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Published - May 08, 2022 10:44 pm IST

Q. I am a senior citizen. My father had invested in shares in the joint names of my father and eldest brother. They were bought more than 25 years ago. Upon my father’s death, the shares have been equally distributed between me and brothers. Will a sale attract capital gains tax?

Kiron Karnad

A. Yes. Capital Gains is attracted on the sale of shares that you have inherited from your father and the same will be taxed at 20% as STT is not applicable in case of transmission of shares.

Q. I had traded in intraday stocks and options in the last financial year and made some losses. I understand that it is necessary to show all your intraday and derivative trades in the I-T filing (as business income) and this also helps in carrying forward the losses. I have been reading about the subject for some time now. But the more articles I read, the more I am getting confused, especially regarding whether the books have to be audited in the case of intraday and derivatives trading in certain scenarios. I didn’t have any income in the last financial year other than interest income from bank deposits and my total taxable income is less than ₹2.5 lakh. Will I have to audit my books? Also, which ITR should I file?


A. Tax audit will apply when your trading turnover exceeds ₹10 crore if your cash payments and receipts are lower than 5% of your gross receipts and gross payments from AY 22-23. For tax audit cases, ITR-3 is applicable to be filed. No other ITR is applicable for an individual who has trading income and is falling under the criteria of tax audit applicability. Turnover in the case of intraday trading is absolute turnover which is the sum total of total profits plus total losses made on daily transactions. For futures and options, the total of favourable and unfavourable differences shall be taken as turnover. Premium received on sale of options is also to be included in turnover and in respect of any reverse trades entered, the difference thereon should also form part of the turnover and further intraday trading is considered to be speculative business.

Q. I am 82 years old, retired and without a pension. My daughter recently received the maturity value of her policy. Of the proceeds, she wants to give me ₹4 lakh for my medical expenses. Will either of us be liable to pay tax? If I invest the funds in a fixed deposit and earn interest, what is the tax liability?

Subramanian Seshaiyer

A. Transfer of money from daughter to father as a gift is not taxable for both the donor and the donee. The interest accruing from the FD made by you out of the gift proceeds is taxable in your hands. As you are a senior citizen, interest from deposits in banks/post offices are deductible up to ₹50,000 under Section 80TTB of the Income Tax Act, 1961.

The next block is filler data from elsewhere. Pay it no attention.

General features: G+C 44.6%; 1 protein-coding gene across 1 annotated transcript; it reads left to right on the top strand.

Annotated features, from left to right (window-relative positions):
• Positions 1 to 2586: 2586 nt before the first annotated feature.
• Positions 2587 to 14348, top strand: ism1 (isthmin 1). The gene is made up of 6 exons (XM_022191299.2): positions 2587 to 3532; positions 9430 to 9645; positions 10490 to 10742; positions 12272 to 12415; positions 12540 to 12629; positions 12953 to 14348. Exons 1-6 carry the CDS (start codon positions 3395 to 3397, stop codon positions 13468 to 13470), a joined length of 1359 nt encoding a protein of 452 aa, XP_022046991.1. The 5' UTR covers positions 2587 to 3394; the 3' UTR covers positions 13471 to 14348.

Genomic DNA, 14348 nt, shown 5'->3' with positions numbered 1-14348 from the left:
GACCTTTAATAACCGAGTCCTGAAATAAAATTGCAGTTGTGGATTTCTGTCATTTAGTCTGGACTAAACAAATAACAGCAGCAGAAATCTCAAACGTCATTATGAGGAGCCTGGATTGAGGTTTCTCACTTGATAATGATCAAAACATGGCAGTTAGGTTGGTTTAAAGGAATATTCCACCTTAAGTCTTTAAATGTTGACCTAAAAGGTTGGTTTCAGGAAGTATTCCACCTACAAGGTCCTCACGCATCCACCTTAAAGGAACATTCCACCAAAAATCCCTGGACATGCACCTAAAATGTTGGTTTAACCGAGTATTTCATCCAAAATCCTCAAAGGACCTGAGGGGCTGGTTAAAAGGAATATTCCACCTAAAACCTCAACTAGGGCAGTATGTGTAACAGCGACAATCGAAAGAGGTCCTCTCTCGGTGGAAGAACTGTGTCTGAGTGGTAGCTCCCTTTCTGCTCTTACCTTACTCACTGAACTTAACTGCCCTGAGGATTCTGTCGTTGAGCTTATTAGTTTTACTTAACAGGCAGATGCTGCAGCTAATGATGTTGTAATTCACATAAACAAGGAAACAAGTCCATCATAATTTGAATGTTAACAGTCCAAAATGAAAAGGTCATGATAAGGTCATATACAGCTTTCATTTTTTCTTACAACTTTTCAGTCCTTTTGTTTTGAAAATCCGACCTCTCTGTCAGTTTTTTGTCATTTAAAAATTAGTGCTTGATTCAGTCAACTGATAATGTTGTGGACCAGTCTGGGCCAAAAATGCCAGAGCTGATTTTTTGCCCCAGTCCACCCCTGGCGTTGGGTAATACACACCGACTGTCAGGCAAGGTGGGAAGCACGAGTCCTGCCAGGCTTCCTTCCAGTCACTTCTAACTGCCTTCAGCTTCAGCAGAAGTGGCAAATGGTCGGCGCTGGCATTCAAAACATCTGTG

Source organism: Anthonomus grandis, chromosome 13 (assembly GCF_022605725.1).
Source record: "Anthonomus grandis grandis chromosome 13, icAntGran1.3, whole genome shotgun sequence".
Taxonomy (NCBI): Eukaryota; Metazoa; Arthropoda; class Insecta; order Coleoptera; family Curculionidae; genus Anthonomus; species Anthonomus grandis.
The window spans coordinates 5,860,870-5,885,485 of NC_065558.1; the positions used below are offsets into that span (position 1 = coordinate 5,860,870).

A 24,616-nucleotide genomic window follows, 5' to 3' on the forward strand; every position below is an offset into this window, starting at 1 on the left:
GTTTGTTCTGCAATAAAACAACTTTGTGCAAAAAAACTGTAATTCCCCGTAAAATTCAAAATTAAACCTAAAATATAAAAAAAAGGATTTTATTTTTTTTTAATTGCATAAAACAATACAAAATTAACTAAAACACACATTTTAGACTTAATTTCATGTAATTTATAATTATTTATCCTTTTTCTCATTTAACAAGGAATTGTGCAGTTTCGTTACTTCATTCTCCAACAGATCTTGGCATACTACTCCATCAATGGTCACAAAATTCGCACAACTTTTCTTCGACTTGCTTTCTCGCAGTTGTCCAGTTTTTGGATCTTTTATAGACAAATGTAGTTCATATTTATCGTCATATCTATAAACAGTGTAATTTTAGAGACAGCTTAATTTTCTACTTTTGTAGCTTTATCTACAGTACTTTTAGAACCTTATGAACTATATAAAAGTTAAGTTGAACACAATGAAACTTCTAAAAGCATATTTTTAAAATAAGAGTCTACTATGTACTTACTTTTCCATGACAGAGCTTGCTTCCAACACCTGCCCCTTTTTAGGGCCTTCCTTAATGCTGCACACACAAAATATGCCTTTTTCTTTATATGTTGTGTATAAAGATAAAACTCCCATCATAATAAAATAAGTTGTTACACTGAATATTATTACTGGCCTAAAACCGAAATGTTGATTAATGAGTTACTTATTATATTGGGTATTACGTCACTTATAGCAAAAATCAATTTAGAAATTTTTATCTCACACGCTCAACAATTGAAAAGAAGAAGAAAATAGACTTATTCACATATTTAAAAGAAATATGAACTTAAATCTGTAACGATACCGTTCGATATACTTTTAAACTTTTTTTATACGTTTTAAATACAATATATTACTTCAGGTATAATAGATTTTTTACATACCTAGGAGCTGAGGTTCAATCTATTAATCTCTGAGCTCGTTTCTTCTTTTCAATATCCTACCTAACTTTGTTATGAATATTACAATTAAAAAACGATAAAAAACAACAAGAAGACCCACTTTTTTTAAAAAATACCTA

Q. My wife has taken a life insurance policy from a private sector company, for which she has been remitting the premium. As she has not been claiming the premium amount for income tax relief u/s 80C, can I avail of that benefit? If the answer is in the negative, please suggest any alternative that exists.


A. No, you cannot avail yourself of the benefit of deduction under Section 80C of the Income Tax Act, 1961 as the payment is not being made by you, even though she does not claim the same in her I-T assessment. You will have to make the premium payment to effect or keep in force the insurance on the life of your spouse. In other words, you have to pay the insurance premium and claim the benefit.

Q. While calculating deduction under Sec 80g, should standard deduction be reduced by the pensioner for arriving at gross total income?

T.K. Kannan

A. For the purpose of arriving at the gross total income for capping the deductions under Section 80G of the Income Tax Act, 1961, portions thereof on which income tax is not payable under any provisions of the Act and by any amount in respect of which the assessee is entitled to a deduction under any other provision of the Act is to be reduced for computing the 10% cap of the deduction quantum under this section. As standard deduction is deductible under the provisions under the head “Income from Salaries”, the same is to be reduced while arriving at the gross total income for the purposes of this section.

Q. I had purchased a money-back life insurance policy in 1995. On maturity, the company gave a certain final amount. Is this taxable?

Noonhil Unnikrishnan

A. As per Section 10(10D) of the Income Tax Act, 1961, any sum received under a life insurance policy, including bonus is exempt. You are to note that this exemption is available only if the premium paid is lesser than 10% of the sum assured if the policy is taken on or after April 1, 2012 and in case of policies dated between April 1, 2003 to March 31, 2012, the policy paid amount is to be lesser than 20% of the sum assured.

Insurance companies are required to deduct tax (TDS) only if the amount so paid is not covered under Section 10 (10D) of the Income Tax Act, 1961 and such amount exceeds ₹1,00,000

(The author is Partner, GSS Associates, Chartered Accountants, Chennai)

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